11.Beneficial Retirement Regime: Indonesia offers several retirement programs that allow foreigners aged 55 years or above to retire in the country and enjoy a comfortable lifestyle.

12. Quality Education: Indonesia has numerous quality public and private schools, universities, and international schools offering education in English or other languages. This makes it an attractive option for families looking to relocate with children.

13. Religious Tolerance: Indonesia is the world’s most populous Muslim-majority country but also has significant populations of Christians, Buddhists, Hindus, and other religions. The country celebrates religious diversity and promotes harmony among different faiths.

14. Tropical Climate: Indonesia has a tropical climate, which means warm weather throughout the year. This is ideal for those who love sunny days and spending time outdoors.

15. Visa Options: Indonesia offers various types of visas for foreigners who want to stay long-term in the country, such as work permits, investment visas, and permanent residence permits.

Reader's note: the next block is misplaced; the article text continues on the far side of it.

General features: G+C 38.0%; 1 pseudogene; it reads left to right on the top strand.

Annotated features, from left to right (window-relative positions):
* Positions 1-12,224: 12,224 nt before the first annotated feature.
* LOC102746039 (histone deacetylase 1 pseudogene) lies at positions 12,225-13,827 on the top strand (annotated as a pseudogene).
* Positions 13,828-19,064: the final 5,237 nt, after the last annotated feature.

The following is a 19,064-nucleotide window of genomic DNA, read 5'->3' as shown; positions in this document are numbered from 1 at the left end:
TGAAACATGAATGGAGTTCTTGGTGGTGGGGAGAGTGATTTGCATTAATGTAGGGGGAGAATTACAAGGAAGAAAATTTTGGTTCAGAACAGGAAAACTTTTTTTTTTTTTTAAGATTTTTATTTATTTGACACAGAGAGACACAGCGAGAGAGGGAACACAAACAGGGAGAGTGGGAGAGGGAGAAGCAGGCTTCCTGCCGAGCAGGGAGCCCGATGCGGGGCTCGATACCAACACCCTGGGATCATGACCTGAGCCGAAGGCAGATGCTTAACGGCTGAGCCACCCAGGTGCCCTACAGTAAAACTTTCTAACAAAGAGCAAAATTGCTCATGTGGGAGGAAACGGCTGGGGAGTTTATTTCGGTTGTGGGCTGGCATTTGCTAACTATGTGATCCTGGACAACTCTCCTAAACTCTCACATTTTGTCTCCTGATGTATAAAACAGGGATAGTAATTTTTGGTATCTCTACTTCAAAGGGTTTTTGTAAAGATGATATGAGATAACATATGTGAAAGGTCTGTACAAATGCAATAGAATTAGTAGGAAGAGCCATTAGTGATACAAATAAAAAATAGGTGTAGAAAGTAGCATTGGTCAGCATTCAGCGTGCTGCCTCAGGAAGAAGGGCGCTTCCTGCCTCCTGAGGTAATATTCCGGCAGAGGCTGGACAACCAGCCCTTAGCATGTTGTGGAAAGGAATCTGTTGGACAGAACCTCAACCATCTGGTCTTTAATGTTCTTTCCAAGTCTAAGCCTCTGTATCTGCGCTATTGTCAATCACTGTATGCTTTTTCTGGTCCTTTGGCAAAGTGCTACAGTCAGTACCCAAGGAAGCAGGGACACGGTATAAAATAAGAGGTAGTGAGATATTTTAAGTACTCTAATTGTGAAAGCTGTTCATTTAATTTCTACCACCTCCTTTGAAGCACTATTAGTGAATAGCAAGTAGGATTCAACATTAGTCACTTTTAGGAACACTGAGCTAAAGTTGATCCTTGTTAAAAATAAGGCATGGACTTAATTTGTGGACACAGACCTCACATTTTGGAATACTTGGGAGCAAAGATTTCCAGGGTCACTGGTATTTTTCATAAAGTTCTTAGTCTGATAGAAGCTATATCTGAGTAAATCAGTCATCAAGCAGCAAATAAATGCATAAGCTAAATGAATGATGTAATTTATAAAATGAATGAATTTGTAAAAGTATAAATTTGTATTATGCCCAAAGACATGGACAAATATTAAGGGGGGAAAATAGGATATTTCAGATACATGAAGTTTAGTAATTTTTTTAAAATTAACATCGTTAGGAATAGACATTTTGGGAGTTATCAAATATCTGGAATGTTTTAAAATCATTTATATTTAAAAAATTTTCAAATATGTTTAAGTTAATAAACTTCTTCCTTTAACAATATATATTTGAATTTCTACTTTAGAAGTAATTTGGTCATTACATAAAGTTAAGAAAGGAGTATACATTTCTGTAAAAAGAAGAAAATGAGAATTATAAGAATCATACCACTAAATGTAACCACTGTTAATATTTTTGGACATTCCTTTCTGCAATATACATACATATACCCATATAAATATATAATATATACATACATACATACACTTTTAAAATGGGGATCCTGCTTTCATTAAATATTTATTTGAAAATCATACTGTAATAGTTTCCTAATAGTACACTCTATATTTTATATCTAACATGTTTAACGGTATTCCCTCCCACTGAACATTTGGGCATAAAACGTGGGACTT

16. Stable Political Environment: Despite some challenges, Indonesia has achieved political stability in recent years, creating a safe and secure environment for expats.

17. Vibrant Expat Community: Jakarta, Bali, and other major cities in Indonesia have large expat communities from around the world. This makes it easier to meet new people and find support when living away from home.

18. Affordable Domestic Travel: Indonesia is a vast archipelago with over 17,000 islands to explore. Domestic flights are relatively affordable compared to international travel prices, making it easier to visit different parts of the country.

19.Favorable Tax System: The Indonesian government offers various tax incentives for foreign investors and individuals working in certain industries or designated areas within the country.

20.Good Infrastructure: While there are still some areas in need of improvement, overall infrastructure in Indonesia is steadily improving with better roads, transportation networks, telecommunication systems, and utilities available nationwide.